# teaching machines

## CS 330: Lecture 5 – Lookaround Assertions and Numeric Ranges

February 7, 2018 by . Filed under cs330, lectures, spring 2018.

Dear students,

To start things off, we’re going to play some Regex Bingo. Find a partner and make a 4×4 grid of randomly generated strings. Include uppercase and lowercase letters, numbers, whitespace, and punctuation. Keep the strings short. There’s no free space.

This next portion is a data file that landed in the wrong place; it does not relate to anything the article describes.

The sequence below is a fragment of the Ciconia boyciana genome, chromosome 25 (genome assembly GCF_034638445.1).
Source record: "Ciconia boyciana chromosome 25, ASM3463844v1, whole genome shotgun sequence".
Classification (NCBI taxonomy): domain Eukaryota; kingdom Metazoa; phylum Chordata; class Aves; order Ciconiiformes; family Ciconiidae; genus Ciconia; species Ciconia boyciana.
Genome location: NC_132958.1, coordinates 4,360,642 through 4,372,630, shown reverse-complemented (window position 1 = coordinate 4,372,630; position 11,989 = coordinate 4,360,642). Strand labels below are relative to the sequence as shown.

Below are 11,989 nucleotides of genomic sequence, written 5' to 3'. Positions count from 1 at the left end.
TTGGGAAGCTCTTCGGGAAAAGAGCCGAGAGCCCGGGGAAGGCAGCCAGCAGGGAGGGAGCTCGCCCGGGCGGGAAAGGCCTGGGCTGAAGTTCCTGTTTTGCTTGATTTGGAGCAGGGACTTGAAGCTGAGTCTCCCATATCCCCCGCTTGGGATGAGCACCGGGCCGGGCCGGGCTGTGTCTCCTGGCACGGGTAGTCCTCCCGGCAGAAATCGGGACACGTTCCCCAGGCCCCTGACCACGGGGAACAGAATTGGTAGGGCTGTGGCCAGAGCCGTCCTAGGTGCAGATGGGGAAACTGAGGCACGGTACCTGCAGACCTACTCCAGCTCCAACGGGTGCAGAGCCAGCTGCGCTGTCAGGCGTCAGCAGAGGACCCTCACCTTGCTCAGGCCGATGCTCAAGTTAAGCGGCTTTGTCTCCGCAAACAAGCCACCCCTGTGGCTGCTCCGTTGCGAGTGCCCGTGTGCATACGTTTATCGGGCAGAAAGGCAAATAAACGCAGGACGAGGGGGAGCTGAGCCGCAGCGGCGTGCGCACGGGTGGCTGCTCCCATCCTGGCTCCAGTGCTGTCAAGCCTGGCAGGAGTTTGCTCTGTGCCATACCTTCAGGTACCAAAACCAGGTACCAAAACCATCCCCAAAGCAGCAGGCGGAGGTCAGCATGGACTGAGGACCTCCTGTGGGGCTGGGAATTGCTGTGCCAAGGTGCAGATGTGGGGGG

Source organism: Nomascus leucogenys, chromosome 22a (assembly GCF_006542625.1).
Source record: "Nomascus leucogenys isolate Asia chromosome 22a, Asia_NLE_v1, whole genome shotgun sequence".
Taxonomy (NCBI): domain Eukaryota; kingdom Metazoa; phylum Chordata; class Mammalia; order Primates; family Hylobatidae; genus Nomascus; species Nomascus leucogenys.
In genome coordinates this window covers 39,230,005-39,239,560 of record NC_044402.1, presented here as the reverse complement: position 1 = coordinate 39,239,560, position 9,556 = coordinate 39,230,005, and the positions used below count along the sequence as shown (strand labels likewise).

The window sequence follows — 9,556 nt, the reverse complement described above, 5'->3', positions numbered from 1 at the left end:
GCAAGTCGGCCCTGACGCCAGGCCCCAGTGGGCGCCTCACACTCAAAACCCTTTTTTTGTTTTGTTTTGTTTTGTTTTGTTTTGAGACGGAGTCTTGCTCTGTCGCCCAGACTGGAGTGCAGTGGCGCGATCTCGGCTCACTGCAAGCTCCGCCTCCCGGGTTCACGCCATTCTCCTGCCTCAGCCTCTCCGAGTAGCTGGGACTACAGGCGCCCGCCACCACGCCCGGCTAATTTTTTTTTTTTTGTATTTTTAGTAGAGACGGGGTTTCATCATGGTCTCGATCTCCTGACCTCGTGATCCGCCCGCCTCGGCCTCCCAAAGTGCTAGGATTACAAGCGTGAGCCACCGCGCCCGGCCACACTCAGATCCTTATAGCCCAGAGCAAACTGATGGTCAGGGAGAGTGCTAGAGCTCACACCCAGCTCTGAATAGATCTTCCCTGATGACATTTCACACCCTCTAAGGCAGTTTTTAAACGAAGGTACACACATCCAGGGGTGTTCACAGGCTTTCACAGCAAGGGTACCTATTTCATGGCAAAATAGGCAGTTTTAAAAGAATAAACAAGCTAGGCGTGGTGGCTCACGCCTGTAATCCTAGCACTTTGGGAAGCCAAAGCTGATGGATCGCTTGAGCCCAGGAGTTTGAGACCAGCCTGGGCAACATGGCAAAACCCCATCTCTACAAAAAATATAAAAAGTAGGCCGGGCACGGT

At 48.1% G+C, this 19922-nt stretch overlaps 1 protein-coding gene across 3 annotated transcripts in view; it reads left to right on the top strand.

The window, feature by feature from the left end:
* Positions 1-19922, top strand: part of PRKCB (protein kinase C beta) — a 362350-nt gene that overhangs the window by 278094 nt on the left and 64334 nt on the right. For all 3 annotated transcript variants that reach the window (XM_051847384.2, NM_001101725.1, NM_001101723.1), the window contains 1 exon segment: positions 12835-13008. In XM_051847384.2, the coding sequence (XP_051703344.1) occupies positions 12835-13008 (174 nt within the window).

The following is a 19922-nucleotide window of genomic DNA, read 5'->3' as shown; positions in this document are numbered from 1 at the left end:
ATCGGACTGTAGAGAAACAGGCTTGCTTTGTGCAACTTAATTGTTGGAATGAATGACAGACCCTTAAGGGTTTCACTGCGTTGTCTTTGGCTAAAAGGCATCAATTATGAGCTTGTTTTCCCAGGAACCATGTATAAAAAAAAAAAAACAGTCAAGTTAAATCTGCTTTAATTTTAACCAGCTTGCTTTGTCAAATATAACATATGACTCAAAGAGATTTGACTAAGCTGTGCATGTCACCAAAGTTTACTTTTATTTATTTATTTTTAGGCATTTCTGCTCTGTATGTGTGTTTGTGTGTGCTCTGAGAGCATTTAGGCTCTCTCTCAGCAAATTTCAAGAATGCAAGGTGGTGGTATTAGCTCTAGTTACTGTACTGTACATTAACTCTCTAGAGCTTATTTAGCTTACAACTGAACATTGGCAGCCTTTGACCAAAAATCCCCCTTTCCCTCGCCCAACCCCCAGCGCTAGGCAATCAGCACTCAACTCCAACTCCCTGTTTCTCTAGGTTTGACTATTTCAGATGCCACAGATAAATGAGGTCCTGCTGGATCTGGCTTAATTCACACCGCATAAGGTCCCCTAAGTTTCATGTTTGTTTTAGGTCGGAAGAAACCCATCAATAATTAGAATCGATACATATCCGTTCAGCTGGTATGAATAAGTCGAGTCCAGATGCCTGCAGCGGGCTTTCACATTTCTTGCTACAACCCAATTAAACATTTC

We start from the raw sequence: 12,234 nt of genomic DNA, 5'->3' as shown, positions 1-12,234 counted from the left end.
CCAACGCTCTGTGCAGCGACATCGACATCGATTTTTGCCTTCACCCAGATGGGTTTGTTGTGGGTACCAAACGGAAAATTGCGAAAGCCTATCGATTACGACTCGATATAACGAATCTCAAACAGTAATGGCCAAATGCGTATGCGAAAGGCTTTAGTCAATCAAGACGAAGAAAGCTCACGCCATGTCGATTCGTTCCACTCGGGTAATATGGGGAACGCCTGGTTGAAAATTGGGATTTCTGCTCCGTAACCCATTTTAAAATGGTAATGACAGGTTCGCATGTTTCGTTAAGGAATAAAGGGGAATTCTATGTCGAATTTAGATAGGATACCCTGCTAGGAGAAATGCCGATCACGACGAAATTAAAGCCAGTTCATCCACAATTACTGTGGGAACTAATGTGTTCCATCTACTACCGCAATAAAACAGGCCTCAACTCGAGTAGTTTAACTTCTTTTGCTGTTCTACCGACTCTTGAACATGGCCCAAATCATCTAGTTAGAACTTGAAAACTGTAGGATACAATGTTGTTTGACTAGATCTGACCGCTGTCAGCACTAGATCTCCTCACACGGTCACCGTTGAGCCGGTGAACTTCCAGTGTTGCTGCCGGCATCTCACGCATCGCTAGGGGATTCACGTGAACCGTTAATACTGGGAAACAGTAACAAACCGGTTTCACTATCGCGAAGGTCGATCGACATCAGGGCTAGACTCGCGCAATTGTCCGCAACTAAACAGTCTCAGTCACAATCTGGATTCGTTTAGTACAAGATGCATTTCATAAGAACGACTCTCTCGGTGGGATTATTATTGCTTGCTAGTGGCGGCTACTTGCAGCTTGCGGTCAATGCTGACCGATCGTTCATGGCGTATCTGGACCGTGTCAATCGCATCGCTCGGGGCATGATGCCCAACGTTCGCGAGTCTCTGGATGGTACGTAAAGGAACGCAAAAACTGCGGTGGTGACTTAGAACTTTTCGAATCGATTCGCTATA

I will call out the following regex, one at a time. Cross out all strings that match.

 0: \b[A-Z]
1: \s\w\s
2: ^\d
3: ^\w{3}$4: \.\d 5: \d\w+\d 6: [$?!#]{2}
7: ^$8: ^(\d).*\1$
9: \s\d
10: $.*$
11: ^[^abc]
12: \$\w+ 13: ^\d+$
14: [02468][A-Z]
15: (^\.|\.$) 16: ^.{4}$
17: (.)\1\1
18: [a-m].?[n-z]
19: [A-Z][a-z]
20: l[ao]
21: .\D{2,4}.